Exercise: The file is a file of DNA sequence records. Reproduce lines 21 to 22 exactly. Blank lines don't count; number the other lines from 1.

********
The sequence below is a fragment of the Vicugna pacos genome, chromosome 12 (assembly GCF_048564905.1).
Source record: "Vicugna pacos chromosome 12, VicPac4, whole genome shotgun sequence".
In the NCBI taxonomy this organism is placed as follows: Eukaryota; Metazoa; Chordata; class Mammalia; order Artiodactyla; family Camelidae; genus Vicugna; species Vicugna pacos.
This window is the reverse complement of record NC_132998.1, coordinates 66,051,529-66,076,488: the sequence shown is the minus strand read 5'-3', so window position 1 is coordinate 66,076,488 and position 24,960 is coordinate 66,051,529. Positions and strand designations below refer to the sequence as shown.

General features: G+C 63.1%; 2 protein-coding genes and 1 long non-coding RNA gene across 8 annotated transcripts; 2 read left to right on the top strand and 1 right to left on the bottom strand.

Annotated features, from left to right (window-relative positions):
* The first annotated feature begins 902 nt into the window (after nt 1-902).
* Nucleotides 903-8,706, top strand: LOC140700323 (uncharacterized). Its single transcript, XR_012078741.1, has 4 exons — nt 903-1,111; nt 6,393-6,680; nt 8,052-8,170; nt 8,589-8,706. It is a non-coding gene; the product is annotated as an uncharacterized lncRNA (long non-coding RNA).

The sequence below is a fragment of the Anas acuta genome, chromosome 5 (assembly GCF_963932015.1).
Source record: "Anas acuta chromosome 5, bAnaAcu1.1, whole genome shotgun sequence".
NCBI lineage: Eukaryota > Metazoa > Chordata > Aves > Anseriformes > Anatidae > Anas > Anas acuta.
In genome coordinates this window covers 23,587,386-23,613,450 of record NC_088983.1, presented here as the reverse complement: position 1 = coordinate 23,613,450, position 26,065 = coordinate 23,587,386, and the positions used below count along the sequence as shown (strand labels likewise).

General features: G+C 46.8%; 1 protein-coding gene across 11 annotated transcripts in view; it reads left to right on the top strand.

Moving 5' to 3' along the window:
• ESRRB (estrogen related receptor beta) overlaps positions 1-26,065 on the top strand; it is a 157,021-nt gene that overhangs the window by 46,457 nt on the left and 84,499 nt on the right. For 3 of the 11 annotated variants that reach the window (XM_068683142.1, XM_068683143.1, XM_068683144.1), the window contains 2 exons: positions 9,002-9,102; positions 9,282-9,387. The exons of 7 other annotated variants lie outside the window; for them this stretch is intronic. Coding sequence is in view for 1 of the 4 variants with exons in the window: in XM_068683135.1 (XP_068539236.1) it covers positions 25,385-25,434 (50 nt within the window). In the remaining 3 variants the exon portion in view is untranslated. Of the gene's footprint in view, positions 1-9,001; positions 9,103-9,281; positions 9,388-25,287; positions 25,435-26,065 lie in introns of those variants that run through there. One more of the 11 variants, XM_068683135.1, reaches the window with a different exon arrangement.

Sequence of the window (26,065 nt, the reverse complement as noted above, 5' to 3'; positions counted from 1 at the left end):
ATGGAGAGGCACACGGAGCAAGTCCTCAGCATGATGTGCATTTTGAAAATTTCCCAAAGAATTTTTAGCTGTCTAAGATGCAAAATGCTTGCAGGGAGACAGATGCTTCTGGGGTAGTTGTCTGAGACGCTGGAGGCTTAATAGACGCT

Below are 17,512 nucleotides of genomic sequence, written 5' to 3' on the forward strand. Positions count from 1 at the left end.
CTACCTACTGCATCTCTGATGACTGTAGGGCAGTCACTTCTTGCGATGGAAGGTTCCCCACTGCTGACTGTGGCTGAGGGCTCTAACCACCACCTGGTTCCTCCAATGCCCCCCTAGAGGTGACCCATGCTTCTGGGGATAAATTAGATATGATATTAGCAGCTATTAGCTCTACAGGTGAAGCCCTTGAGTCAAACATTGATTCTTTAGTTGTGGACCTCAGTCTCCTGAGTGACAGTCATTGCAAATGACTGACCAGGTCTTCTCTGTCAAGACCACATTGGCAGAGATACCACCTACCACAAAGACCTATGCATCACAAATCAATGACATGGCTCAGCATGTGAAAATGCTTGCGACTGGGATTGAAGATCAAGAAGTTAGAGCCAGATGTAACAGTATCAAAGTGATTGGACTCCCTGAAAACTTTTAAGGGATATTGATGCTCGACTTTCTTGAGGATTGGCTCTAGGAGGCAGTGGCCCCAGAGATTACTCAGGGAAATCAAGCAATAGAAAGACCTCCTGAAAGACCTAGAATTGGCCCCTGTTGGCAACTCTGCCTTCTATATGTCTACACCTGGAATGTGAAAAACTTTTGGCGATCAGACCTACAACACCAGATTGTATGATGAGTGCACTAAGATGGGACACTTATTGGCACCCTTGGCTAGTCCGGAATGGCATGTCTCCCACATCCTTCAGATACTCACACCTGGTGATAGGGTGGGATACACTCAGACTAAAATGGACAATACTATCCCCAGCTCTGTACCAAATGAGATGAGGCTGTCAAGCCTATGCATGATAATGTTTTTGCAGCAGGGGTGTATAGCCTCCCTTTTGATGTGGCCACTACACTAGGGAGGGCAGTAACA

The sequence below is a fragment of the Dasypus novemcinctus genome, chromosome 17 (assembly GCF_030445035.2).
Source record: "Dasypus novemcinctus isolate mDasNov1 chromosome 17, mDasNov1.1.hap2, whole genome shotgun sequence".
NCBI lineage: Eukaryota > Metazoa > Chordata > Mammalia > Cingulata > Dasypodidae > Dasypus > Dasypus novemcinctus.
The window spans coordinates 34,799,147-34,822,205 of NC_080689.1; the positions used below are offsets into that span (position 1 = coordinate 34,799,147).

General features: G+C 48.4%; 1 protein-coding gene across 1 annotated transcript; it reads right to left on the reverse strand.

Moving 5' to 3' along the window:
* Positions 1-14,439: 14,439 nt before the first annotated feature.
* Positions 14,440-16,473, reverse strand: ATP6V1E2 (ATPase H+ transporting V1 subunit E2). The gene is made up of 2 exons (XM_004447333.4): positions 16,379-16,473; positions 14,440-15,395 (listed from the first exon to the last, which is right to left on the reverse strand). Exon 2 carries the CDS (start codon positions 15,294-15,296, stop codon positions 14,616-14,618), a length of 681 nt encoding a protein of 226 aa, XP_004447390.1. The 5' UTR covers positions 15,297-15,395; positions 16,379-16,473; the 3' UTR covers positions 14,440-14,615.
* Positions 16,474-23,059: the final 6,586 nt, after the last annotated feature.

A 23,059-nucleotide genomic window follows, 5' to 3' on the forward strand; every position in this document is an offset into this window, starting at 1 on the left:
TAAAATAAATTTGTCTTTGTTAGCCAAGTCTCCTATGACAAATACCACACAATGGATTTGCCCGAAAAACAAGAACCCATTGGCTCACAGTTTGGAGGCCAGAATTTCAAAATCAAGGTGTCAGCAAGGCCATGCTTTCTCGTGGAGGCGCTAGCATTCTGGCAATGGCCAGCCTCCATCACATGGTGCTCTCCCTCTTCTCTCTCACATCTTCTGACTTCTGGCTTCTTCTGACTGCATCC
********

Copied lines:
Source record: "Dasypus novemcinctus isolate mDasNov1 chromosome 17, mDasNov1.1.hap2, whole genome shotgun sequence".
NCBI lineage: Eukaryota > Metazoa > Chordata > Mammalia > Cingulata > Dasypodidae > Dasypus > Dasypus novemcinctus.